From the mid-1500s onwards, Ming China saw a boom in printing and publishing which generated an explosion of fresh intellectual currents, increased the accessibility of all kinds of information and fundamentally altered people’s relationship with knowledge and the written word. This talk will place the spotlight on the little-studied corpus of jokebooks and humour publications that rose up amid this flurry of activity.
The publishing boom placed the crucial choice of what kind of material to disseminate in the hands of a new group of men – an ascendent class of world-savvy publishing bosses who presided over print enterprises of varying sizes and levels of influence. The talk will adopt the perspective of these compiler-publishers, whose mindfulness of the exposure and perceived responsibilities that came with their newfound platform is betrayed by the prefaces and public-facing paratextual materials they composed for their books. Through a close examination of these texts, Dr Smithrosser explores how, caught between a humour-hungry readership and inherited negative prescriptions against/circumscriptions of humorous material, publishers made use of the prefatory space to perform a careful yet precarious dance, which on the one hand defended their decision to publish, while on the other was cautious to distance themselves from the material itself.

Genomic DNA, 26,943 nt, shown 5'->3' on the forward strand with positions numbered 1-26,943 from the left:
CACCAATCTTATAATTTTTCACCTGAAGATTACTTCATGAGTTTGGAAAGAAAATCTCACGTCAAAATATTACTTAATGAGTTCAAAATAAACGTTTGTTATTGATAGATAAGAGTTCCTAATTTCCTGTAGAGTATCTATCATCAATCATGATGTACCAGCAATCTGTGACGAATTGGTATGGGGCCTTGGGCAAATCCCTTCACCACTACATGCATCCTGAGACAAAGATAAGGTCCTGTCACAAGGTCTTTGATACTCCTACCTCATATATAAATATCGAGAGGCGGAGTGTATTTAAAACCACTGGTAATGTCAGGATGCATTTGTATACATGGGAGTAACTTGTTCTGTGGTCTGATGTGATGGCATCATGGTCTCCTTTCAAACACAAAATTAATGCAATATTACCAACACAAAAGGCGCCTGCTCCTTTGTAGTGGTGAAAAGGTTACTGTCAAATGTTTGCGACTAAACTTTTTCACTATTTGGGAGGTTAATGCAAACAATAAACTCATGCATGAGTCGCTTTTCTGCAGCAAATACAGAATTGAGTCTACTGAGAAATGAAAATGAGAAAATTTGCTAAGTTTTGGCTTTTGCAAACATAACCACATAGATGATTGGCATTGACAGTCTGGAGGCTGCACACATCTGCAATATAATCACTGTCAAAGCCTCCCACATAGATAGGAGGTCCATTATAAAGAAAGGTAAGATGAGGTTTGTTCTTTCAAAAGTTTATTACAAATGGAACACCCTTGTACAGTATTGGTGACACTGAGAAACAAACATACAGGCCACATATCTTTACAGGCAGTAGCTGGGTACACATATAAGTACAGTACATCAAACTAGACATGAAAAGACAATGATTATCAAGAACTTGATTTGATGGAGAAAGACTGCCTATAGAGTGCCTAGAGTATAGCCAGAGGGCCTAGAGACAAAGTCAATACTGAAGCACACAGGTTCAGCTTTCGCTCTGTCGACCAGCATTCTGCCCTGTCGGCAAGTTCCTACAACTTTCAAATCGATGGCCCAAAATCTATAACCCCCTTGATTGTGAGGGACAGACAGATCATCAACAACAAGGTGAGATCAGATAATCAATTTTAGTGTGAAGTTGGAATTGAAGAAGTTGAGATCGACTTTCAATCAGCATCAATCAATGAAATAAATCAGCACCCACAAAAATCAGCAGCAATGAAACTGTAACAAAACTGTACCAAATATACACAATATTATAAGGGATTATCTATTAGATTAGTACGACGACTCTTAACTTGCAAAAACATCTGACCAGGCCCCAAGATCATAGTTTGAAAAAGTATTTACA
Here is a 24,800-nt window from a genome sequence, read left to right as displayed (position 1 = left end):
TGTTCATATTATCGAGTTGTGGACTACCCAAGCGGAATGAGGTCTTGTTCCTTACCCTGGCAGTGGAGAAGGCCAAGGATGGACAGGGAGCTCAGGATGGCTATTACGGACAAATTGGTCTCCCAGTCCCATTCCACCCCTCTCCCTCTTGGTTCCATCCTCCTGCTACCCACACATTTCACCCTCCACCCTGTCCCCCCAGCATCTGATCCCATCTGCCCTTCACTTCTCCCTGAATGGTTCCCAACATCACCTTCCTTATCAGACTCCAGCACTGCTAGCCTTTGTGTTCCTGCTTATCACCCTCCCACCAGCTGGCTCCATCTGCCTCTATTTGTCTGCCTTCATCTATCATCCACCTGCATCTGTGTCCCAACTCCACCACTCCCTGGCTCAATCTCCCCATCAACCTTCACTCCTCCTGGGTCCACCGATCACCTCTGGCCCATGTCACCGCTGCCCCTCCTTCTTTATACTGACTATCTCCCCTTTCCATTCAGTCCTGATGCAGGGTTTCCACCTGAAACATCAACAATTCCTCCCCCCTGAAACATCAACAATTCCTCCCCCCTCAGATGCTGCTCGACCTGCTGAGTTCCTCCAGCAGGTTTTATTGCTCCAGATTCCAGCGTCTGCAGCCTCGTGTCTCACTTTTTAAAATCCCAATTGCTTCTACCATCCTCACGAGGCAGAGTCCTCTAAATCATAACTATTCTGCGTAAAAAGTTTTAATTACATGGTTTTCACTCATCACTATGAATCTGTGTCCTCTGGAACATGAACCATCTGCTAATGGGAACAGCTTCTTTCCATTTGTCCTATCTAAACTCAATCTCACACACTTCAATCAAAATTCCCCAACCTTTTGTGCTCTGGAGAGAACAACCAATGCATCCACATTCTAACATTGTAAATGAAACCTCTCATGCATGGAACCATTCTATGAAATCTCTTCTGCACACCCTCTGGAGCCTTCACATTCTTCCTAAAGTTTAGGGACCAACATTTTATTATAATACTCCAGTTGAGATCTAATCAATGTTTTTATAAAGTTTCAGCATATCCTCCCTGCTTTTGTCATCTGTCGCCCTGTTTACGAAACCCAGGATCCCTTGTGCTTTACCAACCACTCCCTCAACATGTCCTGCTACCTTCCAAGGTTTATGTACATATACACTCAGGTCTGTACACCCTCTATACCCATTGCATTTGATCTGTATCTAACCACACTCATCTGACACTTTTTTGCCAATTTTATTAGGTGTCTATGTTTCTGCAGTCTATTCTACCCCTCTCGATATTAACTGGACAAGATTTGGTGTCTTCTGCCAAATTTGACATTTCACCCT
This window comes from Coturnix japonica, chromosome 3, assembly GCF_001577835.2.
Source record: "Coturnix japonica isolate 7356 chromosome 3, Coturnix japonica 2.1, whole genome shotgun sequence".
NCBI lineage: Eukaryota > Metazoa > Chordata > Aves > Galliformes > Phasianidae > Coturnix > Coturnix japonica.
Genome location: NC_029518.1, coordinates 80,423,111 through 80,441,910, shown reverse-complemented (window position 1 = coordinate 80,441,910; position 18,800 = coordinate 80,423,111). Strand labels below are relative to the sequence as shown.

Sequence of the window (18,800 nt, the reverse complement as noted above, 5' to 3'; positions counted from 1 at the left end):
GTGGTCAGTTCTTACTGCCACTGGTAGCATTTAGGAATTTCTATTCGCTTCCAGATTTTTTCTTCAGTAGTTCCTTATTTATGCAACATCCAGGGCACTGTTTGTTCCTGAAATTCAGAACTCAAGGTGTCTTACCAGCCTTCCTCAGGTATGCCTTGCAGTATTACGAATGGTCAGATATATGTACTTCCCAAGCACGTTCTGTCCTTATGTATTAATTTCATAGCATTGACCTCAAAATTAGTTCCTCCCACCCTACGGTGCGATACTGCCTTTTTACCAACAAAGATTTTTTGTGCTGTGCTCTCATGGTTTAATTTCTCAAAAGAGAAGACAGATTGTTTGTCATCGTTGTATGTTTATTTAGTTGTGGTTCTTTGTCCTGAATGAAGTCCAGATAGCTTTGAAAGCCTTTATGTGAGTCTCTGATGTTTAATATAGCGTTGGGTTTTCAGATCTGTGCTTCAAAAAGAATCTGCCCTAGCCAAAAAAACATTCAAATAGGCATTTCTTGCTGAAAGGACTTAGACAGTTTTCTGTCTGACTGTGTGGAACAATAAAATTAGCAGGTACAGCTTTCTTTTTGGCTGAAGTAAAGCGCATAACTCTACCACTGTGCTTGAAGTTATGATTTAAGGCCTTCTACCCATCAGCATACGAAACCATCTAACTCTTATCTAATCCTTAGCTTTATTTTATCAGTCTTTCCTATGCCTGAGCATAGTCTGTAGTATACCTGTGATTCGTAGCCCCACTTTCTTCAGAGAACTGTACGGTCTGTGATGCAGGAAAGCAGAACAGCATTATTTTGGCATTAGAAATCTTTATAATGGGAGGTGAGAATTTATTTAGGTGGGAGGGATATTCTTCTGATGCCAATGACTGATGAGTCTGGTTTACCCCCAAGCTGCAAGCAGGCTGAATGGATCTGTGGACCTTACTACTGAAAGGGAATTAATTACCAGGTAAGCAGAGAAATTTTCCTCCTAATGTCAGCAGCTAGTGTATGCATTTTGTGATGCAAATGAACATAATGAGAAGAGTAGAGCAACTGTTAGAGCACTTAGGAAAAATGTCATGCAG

Elizabeth Smithrosser is currently a Fellow of the International Institute for Asian Studies, Leiden.